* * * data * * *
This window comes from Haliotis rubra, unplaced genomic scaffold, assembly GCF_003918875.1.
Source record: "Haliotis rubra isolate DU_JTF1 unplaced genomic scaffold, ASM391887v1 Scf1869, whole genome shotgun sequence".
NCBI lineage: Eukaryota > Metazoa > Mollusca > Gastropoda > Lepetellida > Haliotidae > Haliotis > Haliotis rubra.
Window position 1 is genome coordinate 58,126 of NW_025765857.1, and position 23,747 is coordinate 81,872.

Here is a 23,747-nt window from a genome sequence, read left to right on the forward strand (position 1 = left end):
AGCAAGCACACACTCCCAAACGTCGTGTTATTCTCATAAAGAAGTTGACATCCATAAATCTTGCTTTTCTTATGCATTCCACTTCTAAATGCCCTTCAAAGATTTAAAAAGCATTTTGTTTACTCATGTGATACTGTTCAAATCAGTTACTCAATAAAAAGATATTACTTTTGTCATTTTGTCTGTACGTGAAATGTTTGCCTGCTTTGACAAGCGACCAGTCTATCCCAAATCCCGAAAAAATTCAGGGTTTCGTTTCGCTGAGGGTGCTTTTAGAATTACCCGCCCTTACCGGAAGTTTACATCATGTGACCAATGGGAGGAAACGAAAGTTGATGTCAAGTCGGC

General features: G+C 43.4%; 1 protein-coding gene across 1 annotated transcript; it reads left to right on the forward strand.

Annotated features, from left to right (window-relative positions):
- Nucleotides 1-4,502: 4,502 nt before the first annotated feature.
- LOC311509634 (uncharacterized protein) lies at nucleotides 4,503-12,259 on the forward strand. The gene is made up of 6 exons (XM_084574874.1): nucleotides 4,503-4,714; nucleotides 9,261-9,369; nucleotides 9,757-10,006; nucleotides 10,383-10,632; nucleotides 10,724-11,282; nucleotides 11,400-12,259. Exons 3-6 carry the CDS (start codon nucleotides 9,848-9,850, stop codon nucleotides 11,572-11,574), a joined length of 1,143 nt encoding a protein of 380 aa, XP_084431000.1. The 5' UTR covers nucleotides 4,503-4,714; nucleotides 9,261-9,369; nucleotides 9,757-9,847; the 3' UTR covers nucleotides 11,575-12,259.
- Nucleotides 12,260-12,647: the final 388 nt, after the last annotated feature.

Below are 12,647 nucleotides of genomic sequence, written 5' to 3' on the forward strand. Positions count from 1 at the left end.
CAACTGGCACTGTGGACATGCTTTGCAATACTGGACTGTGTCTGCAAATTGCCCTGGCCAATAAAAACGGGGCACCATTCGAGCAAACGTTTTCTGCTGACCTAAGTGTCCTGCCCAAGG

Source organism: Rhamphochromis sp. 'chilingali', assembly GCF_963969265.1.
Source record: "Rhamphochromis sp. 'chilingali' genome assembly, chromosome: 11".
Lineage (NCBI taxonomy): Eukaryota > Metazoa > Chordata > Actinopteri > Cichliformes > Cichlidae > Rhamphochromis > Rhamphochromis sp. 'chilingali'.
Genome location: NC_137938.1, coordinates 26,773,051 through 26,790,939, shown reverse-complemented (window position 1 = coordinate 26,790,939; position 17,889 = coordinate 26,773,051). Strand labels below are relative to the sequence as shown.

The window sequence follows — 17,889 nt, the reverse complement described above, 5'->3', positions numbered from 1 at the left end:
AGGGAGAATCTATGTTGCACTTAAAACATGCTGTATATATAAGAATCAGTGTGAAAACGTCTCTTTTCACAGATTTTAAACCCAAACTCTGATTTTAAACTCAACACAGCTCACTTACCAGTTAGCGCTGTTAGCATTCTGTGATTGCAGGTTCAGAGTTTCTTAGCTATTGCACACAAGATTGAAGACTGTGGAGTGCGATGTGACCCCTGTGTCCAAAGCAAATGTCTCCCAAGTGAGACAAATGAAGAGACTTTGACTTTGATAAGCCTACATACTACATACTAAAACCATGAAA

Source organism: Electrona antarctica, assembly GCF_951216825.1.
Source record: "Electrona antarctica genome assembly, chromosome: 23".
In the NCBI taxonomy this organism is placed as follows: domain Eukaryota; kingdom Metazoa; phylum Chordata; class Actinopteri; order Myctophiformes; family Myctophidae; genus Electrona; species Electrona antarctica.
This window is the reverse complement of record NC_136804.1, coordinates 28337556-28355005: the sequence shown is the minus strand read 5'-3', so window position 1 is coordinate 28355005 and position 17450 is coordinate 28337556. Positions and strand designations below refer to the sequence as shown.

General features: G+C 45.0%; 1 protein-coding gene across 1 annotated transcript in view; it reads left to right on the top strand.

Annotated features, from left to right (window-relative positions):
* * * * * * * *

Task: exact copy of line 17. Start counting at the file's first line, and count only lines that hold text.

Genome location: NC_137938.1, coordinates 26,773,051 through 26,790,939, shown reverse-complemented (window position 1 = coordinate 26,790,939; position 17,889 = coordinate 26,773,051). Strand labels below are relative to the sequence as shown.